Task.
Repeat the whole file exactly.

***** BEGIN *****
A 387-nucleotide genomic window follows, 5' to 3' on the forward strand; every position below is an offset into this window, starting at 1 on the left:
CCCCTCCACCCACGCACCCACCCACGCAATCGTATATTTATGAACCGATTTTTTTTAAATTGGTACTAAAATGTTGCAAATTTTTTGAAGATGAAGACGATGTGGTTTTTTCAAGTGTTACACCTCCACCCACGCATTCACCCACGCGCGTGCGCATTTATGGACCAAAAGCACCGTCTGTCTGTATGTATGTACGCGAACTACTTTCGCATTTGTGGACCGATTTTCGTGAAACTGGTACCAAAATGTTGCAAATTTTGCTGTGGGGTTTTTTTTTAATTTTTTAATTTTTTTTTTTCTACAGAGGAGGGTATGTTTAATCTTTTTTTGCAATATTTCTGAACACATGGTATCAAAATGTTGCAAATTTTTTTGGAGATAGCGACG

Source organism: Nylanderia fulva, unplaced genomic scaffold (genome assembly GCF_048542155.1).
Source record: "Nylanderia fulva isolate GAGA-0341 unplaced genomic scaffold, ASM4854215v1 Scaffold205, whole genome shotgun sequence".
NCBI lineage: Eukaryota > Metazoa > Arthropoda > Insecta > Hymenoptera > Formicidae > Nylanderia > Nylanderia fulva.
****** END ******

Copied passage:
A 387-nucleotide genomic window follows, 5' to 3' on the forward strand; every position below is an offset into this window, starting at 1 on the left:
CCCCTCCACCCACGCACCCACCCACGCAATCGTATATTTATGAACCGATTTTTTTTAAATTGGTACTAAAATGTTGCAAATTTTTTGAAGATGAAGACGATGTGGTTTTTTCAAGTGTTACACCTCCACCCACGCATTCACCCACGCGCGTGCGCATTTATGGACCAAAAGCACCGTCTGTCTGTATGTATGTACGCGAACTACTTTCGCATTTGTGGACCGATTTTCGTGAAACTGGTACCAAAATGTTGCAAATTTTGCTGTGGGGTTTTTTTTTAATTTTTTAATTTTTTTTTTTCTACAGAGGAGGGTATGTTTAATCTTTTTTTGCAATATTTCTGAACACATGGTATCAAAATGTTGCAAATTTTTTTGGAGATAGCGACG

Source organism: Nylanderia fulva, unplaced genomic scaffold (genome assembly GCF_048542155.1).
Source record: "Nylanderia fulva isolate GAGA-0341 unplaced genomic scaffold, ASM4854215v1 Scaffold205, whole genome shotgun sequence".
NCBI lineage: Eukaryota > Metazoa > Arthropoda > Insecta > Hymenoptera > Formicidae > Nylanderia > Nylanderia fulva.